College Accreditation Is Changing. Here’s What Students Need To Know.

Politicians and student advocates agree that the college accreditation system needs fixing, and calls for change are getting louder as the 2024 general election approaches.
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Matthew Arrojas is a news reporter at BestColleges covering higher education issues and policy. He previously worked as the hospitality and tourism news reporter at the South Florida Business Journal. He also covered higher education policy issues as...
Updated on April 12, 2024
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  • The current state of college accreditation has been heavily criticized and deemed in need of major reform.
  • There are significant differences in the concerns and proposed solutions for accreditation between political parties.
  • President Joe Biden's administration is making regulatory changes for accreditation, including minimum student achievement standards.
  • The outcome of the 2024 presidential election may determine the future of college accreditation.

Politicians on both sides of the aisle have been unhappy with the state of college accreditation for some time now, and calls for change are only getting louder as the 2024 general election approaches.

But while politicians and student advocates seem to agree that accreditation needs fixing, finding consensus on which parts of the system require the most work remains elusive.

"We all agree that the accreditation system is not working as intended," Stephanie Hall, senior director of higher education policy at the Center for American Progress, told BestColleges. "What we need to address now is where we diverge."

The two sides are currently far apart. But Emily Rounds, education policy advisor at the left-leaning think tank Third Way, believes compromise is possible.

"Protecting students and prioritizing student achievement could … receive bipartisan support," she told BestColleges.

Why Accreditation Matters:

Attending an accredited college or university gives your degree value after graduation. You can earn a degree from an unaccredited school, but employers likely won't assign as much value to your diploma.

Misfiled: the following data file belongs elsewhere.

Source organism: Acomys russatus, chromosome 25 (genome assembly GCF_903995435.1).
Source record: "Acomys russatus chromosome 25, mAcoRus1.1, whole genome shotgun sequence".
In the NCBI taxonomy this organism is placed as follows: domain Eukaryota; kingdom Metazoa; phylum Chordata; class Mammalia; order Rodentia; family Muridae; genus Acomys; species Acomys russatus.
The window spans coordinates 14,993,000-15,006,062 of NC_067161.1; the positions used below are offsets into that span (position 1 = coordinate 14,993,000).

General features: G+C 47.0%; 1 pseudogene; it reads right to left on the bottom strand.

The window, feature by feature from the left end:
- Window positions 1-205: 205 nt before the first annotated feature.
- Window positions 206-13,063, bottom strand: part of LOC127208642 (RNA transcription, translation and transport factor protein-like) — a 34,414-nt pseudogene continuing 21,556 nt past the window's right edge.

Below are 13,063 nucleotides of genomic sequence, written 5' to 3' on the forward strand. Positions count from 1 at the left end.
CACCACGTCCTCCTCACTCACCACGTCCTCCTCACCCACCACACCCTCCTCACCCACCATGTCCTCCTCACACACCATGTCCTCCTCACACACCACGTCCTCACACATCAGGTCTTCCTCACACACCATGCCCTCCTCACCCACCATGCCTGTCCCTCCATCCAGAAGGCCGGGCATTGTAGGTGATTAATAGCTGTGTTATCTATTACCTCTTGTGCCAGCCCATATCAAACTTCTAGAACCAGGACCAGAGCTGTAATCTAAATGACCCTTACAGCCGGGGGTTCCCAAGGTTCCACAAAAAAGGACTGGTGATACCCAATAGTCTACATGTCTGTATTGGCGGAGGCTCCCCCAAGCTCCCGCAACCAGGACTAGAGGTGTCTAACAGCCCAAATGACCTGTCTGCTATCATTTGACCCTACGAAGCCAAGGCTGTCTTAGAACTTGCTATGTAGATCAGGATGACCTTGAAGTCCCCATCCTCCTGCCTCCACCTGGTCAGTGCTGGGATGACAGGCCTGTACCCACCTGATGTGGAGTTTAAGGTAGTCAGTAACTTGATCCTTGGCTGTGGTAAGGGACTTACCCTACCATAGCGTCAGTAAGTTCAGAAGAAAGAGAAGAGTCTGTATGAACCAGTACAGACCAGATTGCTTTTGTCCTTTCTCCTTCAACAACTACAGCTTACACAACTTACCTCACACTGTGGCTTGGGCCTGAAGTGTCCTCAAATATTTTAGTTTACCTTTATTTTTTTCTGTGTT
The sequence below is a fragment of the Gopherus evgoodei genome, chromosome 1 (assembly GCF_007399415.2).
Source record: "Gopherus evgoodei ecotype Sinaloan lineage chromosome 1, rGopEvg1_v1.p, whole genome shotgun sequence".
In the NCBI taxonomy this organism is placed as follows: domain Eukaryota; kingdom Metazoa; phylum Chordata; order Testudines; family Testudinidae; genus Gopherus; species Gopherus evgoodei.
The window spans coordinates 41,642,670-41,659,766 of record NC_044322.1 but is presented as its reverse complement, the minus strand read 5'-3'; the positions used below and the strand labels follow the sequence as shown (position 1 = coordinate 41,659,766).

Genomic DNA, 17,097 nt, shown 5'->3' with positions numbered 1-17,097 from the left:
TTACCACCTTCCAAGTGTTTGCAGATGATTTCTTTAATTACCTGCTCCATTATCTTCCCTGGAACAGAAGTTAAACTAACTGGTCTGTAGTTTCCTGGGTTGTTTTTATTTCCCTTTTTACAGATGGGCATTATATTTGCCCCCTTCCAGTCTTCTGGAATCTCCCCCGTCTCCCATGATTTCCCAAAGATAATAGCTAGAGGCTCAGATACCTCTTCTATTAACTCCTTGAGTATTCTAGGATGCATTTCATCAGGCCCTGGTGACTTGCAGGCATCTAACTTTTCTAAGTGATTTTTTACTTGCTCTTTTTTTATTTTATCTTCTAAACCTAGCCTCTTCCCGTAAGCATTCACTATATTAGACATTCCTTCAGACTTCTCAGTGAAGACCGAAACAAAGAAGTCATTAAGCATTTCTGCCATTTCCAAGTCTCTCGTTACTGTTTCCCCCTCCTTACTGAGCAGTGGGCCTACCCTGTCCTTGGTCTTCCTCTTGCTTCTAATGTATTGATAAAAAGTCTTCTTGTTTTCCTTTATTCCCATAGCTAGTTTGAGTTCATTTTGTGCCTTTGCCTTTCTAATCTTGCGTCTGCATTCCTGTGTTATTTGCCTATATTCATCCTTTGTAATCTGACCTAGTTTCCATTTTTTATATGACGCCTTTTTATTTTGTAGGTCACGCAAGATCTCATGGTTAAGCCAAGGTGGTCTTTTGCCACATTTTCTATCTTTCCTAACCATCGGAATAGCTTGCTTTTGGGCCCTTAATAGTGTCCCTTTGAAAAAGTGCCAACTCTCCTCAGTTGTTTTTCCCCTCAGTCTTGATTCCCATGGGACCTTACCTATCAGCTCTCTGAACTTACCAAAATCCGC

Accreditors are also tasked with ensuring that you're receiving a quality education.

What's Wrong With Accreditation?

Depending on who you ask, you'll get a different answer to the question: What's wrong with accreditation?

Liberal Concerns

Many politicians and advocates on the left see accreditation's greatest shortcoming as the inability to weed out "bad actors" in higher education. They would say that many institutions are saddling students with high debt loads and awarding degrees with little value, and accreditors aren't doing enough to prevent these poor outcomes.

Rounds notes in "When Will the Watchdogs Bite?" that 37% of accredited institutions graduate less than half of their students. Colleges and universities that graduated less than a quarter of their students received $4 billion in federal funding during the 2021-22 academic year.

Many also pointed to failures of the Accrediting Council for Independent Colleges and Schools (ACICS) as reasons to doubt the abilities of some accreditors. ACICS accredited numerous for-profit institutions that later went defunct or were the subject of controversy, including Corinthian Colleges and ITT Technical Institute.

The Department of Education (ED) terminated federal recognition of ACICS in August 2022.

Conservative Concerns

Those on the right, meanwhile, might call accreditation a "cartel" that prioritizes a push of ideology in college classrooms, even if that's not in the best interest of institutions and students.

The Heritage Foundation, a conservative think tank, said as much in its Project 2025 higher education policy recommendations:

"Rather than continuing to buttress a higher education establishment captured by woke 'diversicrats' and a de facto monopoly enforced by the federal accreditation cartel, federal postsecondary education policy should prepare students for jobs in the dynamic economy, nurture institutional diversity, and expose schools to greater market forces."